Agency competition was stiffer in 2016 than ever before, and clients have become well aware of their position of power. Furthermore, the number of account reviews and disruption caused in part by the K2 Report from the Association of National Advertisers, which revealed numerous non-transparent business practices, including cash rebates to media agencies, has created both more uncertainty and opportunity in the marketplace.
For example, brand procurement officers are becoming bolder and increasingly creative over with how they compensate agencies, making them difficult to measure. Underlying this dynamic is the years-long digital disruption that is shifting resource demands.
We’ve seen this particularly with the pressure on compensation models being felt across the industry. In the name of transparency, clients are demanding more detail on the work that is performed and often asking to tie very specific detail to fees. Yet agencies don’t have the leeway to gather information informally. And, when the traditional retainers give way to project-oriented work, the creative process becomes more scripted, and, well, less free-form. To provide accurate financial reports on this data, a time-tracking culture, akin to traditional consulting, becomes necessary.
There are five major models of compensation we’re seeing in use today.
Fees: A fee is agreed on between the advertiser and the agency for the services provided. These can either be an hourly or daily rate to be applied by role and multiplied by the number of hours or days taken.
Project Fees: This is usually where a project is defined and a project fee with a fixed price is set, usually based on an estimate of the time and resources required, but charged on the output, no matter what the outcome.
Resource-Based: This is the most common approach, where the cost of the resource is based on a formula with the direct salary cost of the resource multiplied by an agreed overhead and profit multiple to determine the annual fee for the resource. It is then divided by the percentage of the time they’re required to commit to the project. This is the underlying approach for most retainer arrangements. It is also considered the ‘cost recovery’ method because it recovers the agencies largest cost, people, and the associated overhead.
Performance-Based: Some or all of the agency compensation is put at risk, with payment determined by meeting or delivering a pre-determined set of results or performance criteria. These performance criteria usually fall into one of three categories: Soft (relationship, service delivery, client satisfaction), Medium (marketing and advertising metrics), and Hard (sales and financial performance). I will expand on these below.
Value-Based: This is relatively new compared to the other approaches, but basically it is where the advertiser determines a value or price they are willing to pay for specific services and outputs, and the agency works to deliver these within the set price.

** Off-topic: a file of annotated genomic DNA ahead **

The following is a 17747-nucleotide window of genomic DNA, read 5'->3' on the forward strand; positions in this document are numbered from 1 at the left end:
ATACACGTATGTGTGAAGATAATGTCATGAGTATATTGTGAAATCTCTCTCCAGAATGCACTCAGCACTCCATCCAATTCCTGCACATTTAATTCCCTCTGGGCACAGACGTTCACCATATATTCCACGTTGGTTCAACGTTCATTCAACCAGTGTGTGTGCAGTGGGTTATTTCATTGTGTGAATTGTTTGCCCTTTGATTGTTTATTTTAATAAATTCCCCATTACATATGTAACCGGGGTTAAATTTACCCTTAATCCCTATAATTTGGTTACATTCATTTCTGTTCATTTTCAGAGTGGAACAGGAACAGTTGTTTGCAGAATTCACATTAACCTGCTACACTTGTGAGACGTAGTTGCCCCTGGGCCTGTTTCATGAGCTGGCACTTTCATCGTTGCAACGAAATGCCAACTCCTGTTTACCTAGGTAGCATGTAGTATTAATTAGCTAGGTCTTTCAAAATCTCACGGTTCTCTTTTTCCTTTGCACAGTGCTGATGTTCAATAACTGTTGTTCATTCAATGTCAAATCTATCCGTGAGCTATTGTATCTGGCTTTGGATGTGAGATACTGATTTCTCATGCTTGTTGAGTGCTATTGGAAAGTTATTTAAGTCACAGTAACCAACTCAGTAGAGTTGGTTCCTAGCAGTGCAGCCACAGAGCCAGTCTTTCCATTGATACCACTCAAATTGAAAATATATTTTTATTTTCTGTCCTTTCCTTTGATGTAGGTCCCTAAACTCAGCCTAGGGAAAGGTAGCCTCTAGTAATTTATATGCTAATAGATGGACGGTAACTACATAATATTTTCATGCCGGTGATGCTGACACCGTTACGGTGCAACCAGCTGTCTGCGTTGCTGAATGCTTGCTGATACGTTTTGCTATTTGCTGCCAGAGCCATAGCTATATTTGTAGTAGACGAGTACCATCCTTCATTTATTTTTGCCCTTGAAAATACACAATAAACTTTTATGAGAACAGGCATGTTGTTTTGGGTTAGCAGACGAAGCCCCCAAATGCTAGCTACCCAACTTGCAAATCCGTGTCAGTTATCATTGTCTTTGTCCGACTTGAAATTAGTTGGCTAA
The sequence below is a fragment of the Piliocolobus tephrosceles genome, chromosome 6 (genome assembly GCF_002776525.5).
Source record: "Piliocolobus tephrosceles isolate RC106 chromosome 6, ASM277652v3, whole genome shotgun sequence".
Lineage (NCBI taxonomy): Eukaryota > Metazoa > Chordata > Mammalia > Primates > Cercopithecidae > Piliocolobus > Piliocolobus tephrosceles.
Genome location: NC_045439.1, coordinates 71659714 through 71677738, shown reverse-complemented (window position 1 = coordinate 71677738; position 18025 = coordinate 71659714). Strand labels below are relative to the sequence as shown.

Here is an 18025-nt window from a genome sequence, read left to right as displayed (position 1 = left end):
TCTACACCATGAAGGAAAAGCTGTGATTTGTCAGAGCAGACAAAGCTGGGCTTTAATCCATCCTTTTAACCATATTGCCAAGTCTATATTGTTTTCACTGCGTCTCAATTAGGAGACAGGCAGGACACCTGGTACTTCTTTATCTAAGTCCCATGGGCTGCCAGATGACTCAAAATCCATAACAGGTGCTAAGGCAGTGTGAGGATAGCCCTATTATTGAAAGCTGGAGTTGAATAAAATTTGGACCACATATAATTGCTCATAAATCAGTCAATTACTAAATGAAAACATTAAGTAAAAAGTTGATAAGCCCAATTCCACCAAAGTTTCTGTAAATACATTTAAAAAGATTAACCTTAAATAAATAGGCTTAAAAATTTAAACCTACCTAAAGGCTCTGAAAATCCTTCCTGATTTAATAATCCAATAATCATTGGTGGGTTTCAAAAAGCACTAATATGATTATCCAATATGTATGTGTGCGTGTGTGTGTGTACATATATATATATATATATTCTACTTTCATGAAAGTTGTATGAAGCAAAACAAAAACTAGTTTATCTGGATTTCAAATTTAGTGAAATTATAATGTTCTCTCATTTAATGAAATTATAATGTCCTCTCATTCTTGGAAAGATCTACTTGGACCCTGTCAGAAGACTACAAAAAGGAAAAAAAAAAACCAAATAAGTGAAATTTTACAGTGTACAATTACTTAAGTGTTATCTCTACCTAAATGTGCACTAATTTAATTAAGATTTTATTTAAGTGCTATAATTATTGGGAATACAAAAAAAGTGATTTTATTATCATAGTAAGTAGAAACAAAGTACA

Amidst the emergence of these models, more and more creative, digital, and full-service agencies are confronting the fact that their financial software systems are creating service issues. Traditional "agency" software offerings were created for agencies in the pre-Internet world. Older and smaller firms running legacy software don’t have the resources to evolve their business models to the new reality.
Recently, the CEO of a leading digital agency told me that his clients are asking for transparency and their demands are what dictates his business system needs. As clients’ needs change, he needs to adapt the business system. Today, it is a unique set of reports or even a mobile client portal. Tomorrow it could be a client-specific workflow that necessitates sign-off by CMO that needs to be logged (and audited) to retain and attract new brands. The days of software that meets industry needs "off the shelf" are long gone. The requirements change every day, and the software needs to adapt as well. Without systems that can handle this complexity, processes are pushed into Excel sheets and custom reports reside outside of any controls or integrity. And, once the integrity of the business information is compromised, the decisions that come from it are going to be questionable.
As the digital revolution continues, the pressures for agencies to work more efficiently with their people are going to mount. Systems and platforms need to be as dynamic as this change. Leaders will have to make investment choices to arrive at new workflows, dashboards, and reports that give them insights to make the right decisions at the right times.